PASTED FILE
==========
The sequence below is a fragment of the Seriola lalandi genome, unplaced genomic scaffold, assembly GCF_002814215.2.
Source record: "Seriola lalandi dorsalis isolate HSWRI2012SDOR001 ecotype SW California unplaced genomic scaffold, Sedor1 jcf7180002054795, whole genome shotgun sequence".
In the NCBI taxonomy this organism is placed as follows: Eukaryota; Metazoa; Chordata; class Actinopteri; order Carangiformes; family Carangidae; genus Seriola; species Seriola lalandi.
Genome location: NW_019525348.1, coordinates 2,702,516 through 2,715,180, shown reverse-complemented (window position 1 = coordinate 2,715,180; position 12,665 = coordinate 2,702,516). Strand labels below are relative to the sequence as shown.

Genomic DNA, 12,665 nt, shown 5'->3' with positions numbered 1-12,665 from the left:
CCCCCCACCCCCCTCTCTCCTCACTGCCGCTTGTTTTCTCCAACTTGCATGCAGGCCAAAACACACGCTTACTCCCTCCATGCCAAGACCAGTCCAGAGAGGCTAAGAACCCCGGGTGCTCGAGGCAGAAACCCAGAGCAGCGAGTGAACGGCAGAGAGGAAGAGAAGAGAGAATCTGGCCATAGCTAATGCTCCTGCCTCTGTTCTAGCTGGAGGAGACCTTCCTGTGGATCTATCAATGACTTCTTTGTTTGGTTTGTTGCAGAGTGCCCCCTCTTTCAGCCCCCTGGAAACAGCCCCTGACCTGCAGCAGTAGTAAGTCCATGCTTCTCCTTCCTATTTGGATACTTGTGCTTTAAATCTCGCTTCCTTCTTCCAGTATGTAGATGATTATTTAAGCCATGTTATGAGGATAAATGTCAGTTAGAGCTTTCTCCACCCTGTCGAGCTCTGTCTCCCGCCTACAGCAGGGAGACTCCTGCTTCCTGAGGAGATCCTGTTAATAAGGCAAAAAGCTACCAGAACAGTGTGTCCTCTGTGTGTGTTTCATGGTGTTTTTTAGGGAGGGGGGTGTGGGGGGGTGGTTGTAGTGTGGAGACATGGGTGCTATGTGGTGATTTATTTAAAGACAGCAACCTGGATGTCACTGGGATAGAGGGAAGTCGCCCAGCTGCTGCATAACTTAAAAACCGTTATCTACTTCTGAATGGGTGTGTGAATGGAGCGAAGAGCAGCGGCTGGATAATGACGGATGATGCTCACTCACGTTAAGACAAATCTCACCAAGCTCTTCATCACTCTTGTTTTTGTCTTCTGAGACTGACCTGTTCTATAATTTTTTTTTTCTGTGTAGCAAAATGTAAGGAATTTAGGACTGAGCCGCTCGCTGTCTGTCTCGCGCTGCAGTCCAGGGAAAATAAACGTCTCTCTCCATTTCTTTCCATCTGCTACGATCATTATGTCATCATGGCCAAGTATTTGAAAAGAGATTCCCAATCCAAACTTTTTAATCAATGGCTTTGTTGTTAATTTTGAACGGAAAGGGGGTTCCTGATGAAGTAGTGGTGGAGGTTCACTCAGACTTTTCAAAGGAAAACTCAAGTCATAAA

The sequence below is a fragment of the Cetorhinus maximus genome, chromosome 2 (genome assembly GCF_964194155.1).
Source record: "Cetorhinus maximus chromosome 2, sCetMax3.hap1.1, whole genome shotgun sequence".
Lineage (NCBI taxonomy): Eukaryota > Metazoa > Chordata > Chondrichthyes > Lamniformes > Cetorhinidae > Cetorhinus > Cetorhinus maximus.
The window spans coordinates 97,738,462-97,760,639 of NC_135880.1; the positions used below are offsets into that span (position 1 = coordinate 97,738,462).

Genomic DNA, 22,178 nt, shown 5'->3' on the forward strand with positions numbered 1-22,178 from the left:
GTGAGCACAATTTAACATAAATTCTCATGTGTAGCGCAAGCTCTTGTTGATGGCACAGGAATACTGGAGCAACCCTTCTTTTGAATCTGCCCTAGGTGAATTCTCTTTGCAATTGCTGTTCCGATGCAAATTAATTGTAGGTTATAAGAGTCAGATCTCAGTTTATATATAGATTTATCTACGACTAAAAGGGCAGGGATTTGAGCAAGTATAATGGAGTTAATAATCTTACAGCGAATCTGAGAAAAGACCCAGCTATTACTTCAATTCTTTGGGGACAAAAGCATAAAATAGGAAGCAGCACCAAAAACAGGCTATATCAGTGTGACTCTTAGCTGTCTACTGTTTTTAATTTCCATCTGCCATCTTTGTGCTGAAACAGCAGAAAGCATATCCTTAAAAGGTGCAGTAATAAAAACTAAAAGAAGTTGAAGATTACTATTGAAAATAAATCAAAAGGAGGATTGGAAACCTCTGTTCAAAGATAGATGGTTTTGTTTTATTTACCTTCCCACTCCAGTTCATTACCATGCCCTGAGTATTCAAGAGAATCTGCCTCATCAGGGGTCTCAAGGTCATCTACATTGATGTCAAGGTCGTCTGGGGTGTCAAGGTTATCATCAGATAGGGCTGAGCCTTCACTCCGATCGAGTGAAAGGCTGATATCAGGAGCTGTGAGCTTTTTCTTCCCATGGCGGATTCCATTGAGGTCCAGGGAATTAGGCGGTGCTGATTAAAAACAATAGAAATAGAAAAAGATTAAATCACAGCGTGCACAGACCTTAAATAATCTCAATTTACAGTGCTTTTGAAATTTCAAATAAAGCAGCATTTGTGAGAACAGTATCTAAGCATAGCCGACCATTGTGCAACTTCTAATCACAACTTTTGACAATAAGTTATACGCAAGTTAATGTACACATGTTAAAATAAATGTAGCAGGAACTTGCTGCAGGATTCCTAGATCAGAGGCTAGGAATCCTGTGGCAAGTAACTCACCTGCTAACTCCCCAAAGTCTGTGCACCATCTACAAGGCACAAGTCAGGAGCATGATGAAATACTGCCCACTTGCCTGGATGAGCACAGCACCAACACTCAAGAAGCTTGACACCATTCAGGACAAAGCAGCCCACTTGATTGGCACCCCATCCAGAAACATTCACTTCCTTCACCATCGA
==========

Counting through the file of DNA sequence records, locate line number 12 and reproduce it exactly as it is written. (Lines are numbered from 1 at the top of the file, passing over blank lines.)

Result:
GTGAGCACAATTTAACATAAATTCTCATGTGTAGCGCAAGCTCTTGTTGATGGCACAGGAATACTGGAGCAACCCTTCTTTTGAATCTGCCCTAGGTGAATTCTCTTTGCAATTGCTGTTCCGATGCAAATTAATTGTAGGTTATAAGAGTCAGATCTCAGTTTATATATAGATTTATCTACGACTAAAAGGGCAGGGATTTGAGCAAGTATAATGGAGTTAATAATCTTACAGCGAATCTGAGAAAAGACCCAGCTATTACTTCAATTCTTTGGGGACAAAAGCATAAAATAGGAAGCAGCACCAAAAACAGGCTATATCAGTGTGACTCTTAGCTGTCTACTGTTTTTAATTTCCATCTGCCATCTTTGTGCTGAAACAGCAGAAAGCATATCCTTAAAAGGTGCAGTAATAAAAACTAAAAGAAGTTGAAGATTACTATTGAAAATAAATCAAAAGGAGGATTGGAAACCTCTGTTCAAAGATAGATGGTTTTGTTTTATTTACCTTCCCACTCCAGTTCATTACCATGCCCTGAGTATTCAAGAGAATCTGCCTCATCAGGGGTCTCAAGGTCATCTACATTGATGTCAAGGTCGTCTGGGGTGTCAAGGTTATCATCAGATAGGGCTGAGCCTTCACTCCGATCGAGTGAAAGGCTGATATCAGGAGCTGTGAGCTTTTTCTTCCCATGGCGGATTCCATTGAGGTCCAGGGAATTAGGCGGTGCTGATTAAAAACAATAGAAATAGAAAAAGATTAAATCACAGCGTGCACAGACCTTAAATAATCTCAATTTACAGTGCTTTTGAAATTTCAAATAAAGCAGCATTTGTGAGAACAGTATCTAAGCATAGCCGACCATTGTGCAACTTCTAATCACAACTTTTGACAATAAGTTATACGCAAGTTAATGTACACATGTTAAAATAAATGTAGCAGGAACTTGCTGCAGGATTCCTAGATCAGAGGCTAGGAATCCTGTGGCAAGTAACTCACCTGCTAACTCCCCAAAGTCTGTGCACCATCTACAAGGCACAAGTCAGGAGCATGATGAAATACTGCCCACTTGCCTGGATGAGCACAGCACCAACACTCAAGAAGCTTGACACCATTCAGGACAAAGCAGCCCACTTGATTGGCACCCCATCCAGAAACATTCACTTCCTTCACCATCGA